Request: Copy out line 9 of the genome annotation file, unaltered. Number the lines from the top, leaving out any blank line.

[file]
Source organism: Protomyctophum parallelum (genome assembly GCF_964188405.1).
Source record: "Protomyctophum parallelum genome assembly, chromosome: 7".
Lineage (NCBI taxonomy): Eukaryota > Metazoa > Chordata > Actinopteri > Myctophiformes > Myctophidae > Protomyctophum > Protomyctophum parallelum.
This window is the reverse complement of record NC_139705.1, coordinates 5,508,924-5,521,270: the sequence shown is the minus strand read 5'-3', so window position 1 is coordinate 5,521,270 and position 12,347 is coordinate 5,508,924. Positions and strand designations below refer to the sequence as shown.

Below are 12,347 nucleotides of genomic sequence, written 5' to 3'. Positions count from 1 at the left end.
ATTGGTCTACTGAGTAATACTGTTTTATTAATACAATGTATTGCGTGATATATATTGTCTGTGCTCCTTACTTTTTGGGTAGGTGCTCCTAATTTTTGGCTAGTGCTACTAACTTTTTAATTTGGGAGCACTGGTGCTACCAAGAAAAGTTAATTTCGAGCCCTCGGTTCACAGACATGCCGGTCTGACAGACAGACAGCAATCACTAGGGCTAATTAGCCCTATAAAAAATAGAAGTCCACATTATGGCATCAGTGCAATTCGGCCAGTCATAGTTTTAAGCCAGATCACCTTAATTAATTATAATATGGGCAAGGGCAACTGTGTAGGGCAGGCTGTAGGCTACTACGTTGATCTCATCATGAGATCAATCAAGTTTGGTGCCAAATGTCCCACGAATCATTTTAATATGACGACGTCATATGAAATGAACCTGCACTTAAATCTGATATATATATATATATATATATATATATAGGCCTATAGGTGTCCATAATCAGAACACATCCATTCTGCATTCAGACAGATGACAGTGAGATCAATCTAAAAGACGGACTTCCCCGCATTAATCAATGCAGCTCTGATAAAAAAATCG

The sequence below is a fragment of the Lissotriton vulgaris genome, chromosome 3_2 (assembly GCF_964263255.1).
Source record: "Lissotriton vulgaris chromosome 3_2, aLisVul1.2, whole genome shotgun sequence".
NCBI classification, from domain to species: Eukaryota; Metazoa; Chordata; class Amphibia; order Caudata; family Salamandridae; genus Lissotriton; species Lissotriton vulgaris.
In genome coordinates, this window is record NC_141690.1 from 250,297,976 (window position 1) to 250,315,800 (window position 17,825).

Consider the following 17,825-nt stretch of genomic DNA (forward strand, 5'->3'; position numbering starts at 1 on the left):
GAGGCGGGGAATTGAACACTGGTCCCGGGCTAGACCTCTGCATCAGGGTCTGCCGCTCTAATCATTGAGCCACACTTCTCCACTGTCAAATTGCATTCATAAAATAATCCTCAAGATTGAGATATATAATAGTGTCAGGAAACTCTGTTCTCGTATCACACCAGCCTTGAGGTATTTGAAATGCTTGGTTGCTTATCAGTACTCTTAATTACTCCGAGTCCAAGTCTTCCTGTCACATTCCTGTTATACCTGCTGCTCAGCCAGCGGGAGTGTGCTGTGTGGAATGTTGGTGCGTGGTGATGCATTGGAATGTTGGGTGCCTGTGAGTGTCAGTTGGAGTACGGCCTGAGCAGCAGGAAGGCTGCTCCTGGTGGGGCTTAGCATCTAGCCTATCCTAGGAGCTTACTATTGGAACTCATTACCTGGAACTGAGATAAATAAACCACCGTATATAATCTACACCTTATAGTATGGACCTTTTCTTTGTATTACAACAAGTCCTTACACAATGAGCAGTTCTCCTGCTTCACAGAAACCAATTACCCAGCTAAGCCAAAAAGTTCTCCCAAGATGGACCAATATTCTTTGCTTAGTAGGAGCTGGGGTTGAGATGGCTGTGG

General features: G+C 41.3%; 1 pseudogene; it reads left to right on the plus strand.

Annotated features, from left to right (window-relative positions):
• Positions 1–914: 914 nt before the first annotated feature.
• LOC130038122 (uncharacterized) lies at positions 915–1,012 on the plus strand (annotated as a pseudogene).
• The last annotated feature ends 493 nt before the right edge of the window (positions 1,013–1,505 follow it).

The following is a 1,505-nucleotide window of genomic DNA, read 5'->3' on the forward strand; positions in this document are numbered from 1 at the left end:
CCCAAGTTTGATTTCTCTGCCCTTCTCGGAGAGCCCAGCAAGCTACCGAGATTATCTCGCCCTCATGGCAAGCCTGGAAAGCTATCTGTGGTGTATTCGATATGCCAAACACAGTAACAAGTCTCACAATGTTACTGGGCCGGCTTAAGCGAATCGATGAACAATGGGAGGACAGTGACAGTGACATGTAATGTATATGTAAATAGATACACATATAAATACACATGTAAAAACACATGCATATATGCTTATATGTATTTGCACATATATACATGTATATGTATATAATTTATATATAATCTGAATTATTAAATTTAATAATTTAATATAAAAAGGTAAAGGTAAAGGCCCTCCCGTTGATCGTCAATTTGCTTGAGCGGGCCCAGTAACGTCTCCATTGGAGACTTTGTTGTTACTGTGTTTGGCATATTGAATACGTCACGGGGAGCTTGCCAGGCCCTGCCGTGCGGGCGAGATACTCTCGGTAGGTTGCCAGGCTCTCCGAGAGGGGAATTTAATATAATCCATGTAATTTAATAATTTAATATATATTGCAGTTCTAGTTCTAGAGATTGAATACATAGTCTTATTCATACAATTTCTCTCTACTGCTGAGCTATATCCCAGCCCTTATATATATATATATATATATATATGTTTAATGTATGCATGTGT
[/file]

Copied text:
NCBI classification, from domain to species: Eukaryota; Metazoa; Chordata; class Amphibia; order Caudata; family Salamandridae; genus Lissotriton; species Lissotriton vulgaris.